WASHINGTON – A jaw-dropping report from ProPublica detailing how America’s richest men have avoided paying taxes has heightened congressional interest, even among some Republicans, in changing the tax code to ensure that people like Jeff Bezos and Warren Buffett are paying their fair share.
For Republicans, the idea that the tax code should give preferential treatment to investment has been sacrosanct, ostensibly to promote economic growth and innovation that could benefit everyone. But this week’s news has shown how the treatment of stocks, bonds, real estate and the huge loans taken out of those assets has driven the tax bills of wealthier Americans down.
“My intention as the author of the 2017 tax reform was not that multibillionaires do not pay taxes,” said Senator Patrick J. Toomey, Republican of Pennsylvania, who helped draft the law that cut taxes by more than $ 1,000 billion. “I think dividends and capital gains should be taxed at a lower rate, but certainly not at zero.”
Democrats, especially in the Senate, have been working hard on a tax package to fund President Biden’s costly national program, including a major infrastructure plan, climate change measures and expansion of benefits education and health care. Much of this work – fiercely opposed by Republicans – has focused on clawing back the tax cuts granted to businesses by the 2017 Tax Act, President Donald J. Trump’s iconic legislative achievement, and preventing tax cuts. multinational corporations to transfer their taxable profits abroad.
The ProPublica report, analyzing a wealth of documents detailing the tax bills of household names such as Mr. Bezos, Mr. Buffett, Elon Musk and Michael Bloomberg, showed that the country’s richest rulers pay only a fraction of their wealth in taxes – $ 13.6 billion in federal income taxes during a period when their collective net worth increased by $ 401 billion, according to a Forbes tabulation.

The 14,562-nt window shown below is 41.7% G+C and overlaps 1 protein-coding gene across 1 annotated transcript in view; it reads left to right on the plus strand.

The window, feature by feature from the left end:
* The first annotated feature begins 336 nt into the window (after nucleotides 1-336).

The United States taxes people based on their income and investment earnings, not on their net worth. But ProPublica calculated that after all the fancy bookkeeping work, the 25 richest Americans paid what he called a “real tax rate” – the proportion of their total wealth paid in taxes – of just 3 , 4%. That’s a tiny fraction of the amount wealthy Americans are supposed to pay in income taxes – 37% – or the top 20% of the proceeds from asset sales.
Some years they paid no taxes.
In 2007, Mr. Bezos, the CEO of Amazon and the richest man in the world, paid no federal income tax even as his company’s stock price doubled. Four years later, with his fortune reaching $ 18 billion, Mr Bezos declared losses and even claimed – and received – a $ 4,000 tax credit for the care of his children, according to ProPublica, whose the report was based on data leaks from the IRS.
“Americans knew billionaires played these kinds of games,” Oregon Sen. Ron Wyden, chairman of the tax drafting finance committee, said Wednesday. “What was important yesterday was that everything was detailed about the richest people in America.”
He said he was working on a series of proposals to solve the problem, possibly including a return to some sort of minimum tax, and would unveil specific proposals soon.
“Billionaires are going to have to pay their fair share every year,” he said.
The revelations from ProPublica have resulted in a widely understood problem: that the super-rich derive virtually all of their wealth from the ever-increasing value of their assets, especially in the stock market, and that sales of those assets are taxed at a lower rate. to that of ordinary income from a paycheck, a point Mr. Buffett often makes.
But the analysis also revealed a less recognized strategy employed by the super-rich: take out huge loans, use their assets as collateral. This allows them to avoid selling their assets and being taxed, and even amortizing certain borrowing costs. In this way, Mr. Bezos and Mr. Buffett were able to post annual income losses even as their wealth increased by billions of dollars.